Operation Thunder Child

It was refreshing to read something that was more about how an organisation, instead of a single protagonist or a small group of people, deals with an alien invasion. It seemed to be realistic in this way; the author used to run the British Government’s UFO project after all.

But, the aliens and the reason about why they are here and why we can actually defend ourselves against an interstellar civilization seemed unrealistic. I just didn’t buy the explanation that was given.

Perhaps a consequence of focusing on an organisation of people involved in the defence against an alien invasion rather than a protagonist is that the characters aren’t very well detailed. Named characters were introduced and then I was told a backstory which I never remembered after reading them. Some characters are also just known throughout the book by the abbreviations of their positions (e.g CDS or S of S).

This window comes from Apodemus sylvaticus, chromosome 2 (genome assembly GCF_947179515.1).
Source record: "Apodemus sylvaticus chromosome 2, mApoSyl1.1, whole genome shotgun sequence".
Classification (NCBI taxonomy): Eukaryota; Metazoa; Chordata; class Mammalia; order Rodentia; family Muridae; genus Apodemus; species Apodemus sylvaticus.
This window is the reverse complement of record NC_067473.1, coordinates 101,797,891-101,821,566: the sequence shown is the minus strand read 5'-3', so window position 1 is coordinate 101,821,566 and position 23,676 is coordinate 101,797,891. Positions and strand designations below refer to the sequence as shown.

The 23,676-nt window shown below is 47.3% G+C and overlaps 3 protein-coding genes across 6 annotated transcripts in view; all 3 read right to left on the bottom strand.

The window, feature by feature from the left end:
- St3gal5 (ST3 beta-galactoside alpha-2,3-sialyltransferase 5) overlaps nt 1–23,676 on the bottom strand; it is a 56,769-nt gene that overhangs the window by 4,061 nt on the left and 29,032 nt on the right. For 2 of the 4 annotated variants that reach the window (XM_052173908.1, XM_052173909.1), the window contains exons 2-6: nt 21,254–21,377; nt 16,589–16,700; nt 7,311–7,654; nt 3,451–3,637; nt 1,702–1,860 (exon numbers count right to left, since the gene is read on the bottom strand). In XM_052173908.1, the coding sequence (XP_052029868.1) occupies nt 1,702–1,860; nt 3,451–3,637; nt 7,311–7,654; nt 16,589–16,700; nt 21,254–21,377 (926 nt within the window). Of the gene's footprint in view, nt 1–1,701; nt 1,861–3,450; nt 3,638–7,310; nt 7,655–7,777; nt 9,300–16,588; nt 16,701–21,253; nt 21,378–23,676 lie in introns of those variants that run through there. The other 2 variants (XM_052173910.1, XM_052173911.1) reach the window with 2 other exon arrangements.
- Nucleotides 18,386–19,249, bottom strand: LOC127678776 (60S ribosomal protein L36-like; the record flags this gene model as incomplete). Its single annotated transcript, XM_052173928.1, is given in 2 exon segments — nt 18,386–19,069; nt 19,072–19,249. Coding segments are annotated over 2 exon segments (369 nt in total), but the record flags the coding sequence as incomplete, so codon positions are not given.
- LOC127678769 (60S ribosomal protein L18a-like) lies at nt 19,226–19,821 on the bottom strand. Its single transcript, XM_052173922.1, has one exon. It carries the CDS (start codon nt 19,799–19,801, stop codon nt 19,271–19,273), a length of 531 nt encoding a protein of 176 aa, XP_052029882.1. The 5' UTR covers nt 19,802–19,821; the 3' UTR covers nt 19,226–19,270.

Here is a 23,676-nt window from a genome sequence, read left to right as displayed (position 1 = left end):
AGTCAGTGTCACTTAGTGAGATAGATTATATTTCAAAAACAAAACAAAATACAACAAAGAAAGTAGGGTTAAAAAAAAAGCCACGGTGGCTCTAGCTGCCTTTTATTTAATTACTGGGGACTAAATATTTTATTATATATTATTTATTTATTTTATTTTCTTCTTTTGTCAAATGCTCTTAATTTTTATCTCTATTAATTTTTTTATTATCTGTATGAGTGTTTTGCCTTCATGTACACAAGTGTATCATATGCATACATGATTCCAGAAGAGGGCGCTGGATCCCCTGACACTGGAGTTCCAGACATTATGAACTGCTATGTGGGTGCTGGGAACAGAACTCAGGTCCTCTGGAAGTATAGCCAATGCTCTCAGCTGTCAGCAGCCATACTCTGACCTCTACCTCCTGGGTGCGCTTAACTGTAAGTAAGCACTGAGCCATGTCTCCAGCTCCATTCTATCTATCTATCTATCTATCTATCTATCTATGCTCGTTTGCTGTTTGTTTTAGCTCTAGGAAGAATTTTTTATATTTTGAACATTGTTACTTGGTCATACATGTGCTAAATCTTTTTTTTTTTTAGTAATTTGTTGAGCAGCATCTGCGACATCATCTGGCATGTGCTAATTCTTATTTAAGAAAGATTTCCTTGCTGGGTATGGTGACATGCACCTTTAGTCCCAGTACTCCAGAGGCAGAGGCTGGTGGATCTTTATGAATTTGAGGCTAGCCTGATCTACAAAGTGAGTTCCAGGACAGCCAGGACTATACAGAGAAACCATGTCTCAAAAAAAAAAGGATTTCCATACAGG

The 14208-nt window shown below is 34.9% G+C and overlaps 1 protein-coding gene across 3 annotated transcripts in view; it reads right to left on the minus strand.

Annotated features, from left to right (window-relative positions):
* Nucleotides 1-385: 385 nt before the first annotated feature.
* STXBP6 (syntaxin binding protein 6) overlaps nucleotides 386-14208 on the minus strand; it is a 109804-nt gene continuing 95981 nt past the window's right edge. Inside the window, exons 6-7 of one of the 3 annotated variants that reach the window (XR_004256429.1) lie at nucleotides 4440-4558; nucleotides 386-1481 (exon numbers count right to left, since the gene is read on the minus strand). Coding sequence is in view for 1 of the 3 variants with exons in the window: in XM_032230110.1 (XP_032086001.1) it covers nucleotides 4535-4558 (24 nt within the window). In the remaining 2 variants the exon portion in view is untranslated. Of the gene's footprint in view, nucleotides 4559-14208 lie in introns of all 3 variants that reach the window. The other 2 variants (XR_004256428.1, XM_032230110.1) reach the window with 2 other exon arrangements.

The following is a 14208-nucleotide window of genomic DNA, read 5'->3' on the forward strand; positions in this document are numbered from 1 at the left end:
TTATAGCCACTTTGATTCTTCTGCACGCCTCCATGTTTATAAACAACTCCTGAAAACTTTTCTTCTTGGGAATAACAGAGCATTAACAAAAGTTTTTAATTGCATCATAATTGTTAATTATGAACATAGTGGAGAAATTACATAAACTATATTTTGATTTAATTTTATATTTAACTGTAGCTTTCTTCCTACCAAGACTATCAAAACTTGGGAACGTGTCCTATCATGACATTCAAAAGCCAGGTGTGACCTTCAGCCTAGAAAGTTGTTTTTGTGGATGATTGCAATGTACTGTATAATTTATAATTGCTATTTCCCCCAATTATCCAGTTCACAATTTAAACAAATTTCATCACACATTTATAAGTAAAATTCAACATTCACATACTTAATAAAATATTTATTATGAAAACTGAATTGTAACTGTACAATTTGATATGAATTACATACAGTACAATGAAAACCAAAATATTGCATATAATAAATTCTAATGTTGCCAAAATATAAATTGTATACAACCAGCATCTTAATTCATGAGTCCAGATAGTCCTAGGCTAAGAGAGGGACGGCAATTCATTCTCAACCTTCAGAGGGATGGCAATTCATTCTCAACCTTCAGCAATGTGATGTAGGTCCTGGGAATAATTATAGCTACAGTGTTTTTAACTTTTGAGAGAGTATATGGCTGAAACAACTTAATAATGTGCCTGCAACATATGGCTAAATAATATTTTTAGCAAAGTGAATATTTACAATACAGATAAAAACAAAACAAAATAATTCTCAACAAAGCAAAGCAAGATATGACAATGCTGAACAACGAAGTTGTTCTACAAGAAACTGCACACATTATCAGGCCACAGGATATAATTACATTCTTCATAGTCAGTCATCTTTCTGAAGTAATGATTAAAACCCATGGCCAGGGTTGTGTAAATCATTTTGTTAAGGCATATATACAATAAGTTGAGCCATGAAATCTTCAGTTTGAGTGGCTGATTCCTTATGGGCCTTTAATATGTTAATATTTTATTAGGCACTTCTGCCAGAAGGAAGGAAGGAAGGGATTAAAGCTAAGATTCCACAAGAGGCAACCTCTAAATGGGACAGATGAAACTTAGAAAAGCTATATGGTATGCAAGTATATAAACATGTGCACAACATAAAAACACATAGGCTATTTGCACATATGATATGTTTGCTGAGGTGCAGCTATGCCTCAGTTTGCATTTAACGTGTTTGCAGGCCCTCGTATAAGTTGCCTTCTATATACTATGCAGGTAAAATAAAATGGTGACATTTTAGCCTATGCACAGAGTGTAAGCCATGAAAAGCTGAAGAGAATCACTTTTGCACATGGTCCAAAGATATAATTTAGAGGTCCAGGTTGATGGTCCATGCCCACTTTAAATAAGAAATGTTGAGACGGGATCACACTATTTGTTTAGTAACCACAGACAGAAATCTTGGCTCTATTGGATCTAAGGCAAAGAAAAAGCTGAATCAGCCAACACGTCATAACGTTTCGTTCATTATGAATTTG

That said, there are a few technical problems with the Kindle version of the book. There are a few portions of the book which detail emails sent within the organisation and it was formatted in a strange way that made the text cut off on my Kindle.

And because the Kindle version starts at the prologue instead of the glossary, I didn’t know what the abbreviations meant. When I looked at the table of contents in the Go To menu, the glossary wasn’t there (it’s actually labelled as Front Matter for some reason). But using the search feature, I managed to find it near the beginning of the book, before the prologue. Having a glossary is nice and all but it is troublesome on a Kindle. There is no easy way to flip back and forth unlike a physical book.

Also, this book contained the mother of all typos:

He didn’t want to reinforce such suspicions - even though he had a momentary wish to be seen sweeping into the building by some of the UFO hotheads, just to relish the expressions on their silly feces.

Despite all the problems, I found this book an enjoyable read.